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Apr 15, 2005 1:48 PM

January 2010—Built in a frame that's barely 33 inches wide, the Vi2 handles up to 96 channels using the standard stage box and local rack hardware for FOH, monitor or sidecar duties. Touch the Vistonics master section screen, and any eight inputs assign onto the faders for full control of channel parameters, EQ, auxes, groups, etc. All the usual processing is accessible via the Local Rack, including the 30-band graphics to which access is provided via the eight output section faders. All Vi2 Show files are compatible with Vi4 and Vi6 consoles. www.soundcraftdigital.com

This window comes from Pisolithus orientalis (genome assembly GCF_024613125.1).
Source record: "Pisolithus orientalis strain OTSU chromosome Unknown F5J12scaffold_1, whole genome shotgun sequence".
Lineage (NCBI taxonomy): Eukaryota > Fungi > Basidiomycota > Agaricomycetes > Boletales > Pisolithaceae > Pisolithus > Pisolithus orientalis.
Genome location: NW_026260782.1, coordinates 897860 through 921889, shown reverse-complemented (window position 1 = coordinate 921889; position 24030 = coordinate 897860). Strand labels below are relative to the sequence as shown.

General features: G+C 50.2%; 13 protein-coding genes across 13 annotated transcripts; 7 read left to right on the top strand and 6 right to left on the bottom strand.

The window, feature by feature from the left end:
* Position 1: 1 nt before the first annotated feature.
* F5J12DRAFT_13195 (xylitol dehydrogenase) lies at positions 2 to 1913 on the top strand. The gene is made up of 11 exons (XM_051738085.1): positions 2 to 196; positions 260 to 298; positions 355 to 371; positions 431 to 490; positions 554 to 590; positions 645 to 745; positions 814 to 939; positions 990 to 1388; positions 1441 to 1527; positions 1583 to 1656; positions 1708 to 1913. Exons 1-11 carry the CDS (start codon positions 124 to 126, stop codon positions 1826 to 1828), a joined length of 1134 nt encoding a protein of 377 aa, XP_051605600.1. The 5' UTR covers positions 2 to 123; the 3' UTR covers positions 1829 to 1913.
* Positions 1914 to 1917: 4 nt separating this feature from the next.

—January 2009—Another small-footprint/high-performance board is Soundcraft's new Si3, with 64 mono inputs, four stereo ins and 35 output buses (24 aux/group, eight matrixes and L/C/R main mix outs) in a single chassis. Standard are four onboard Lexicon effects processors, 12 VCA groups, eight mute groups and bar graph metering for all 35 bus outs. A touchscreen handles console setups; a Virtual Channel Strip with rotary encoders and OLEDs offers analog-style control and FaderGlow illumination along the fader track to indicate the currently active function. A redundant power-supply module, MADI interfaces and AES/EBU input cards are optional. Soundcraft also announces V. 3 software for its Vi series, along with 96- and 72-channel upgrades for an input-to-mix capacity of 64 or 48 channels, mapped out on 32 or 24 motorized faders for the Vi6 and Vi4 respectively. The Vi6's 96 channels to mix can comprise the 64 stage box mic/line inputs, 16 line inputs on the local rack and the eight stereo Lexicon effects returns. Alternatively, a second stage box can bring mic/line inputs to all 96 input channels. The V. 3 upgrade also gives Vi4 access to all 35 output buses — without adding a DSP card. Further V. 3 enhancements include automation snapshot filtering; a revised Cue List Management suite with channel label import/export; improved master bay metering; and finer input/output delay trims — all available from the desk or using the Virtual Vi offline editor software for advance show setup/downloads via a USB stick.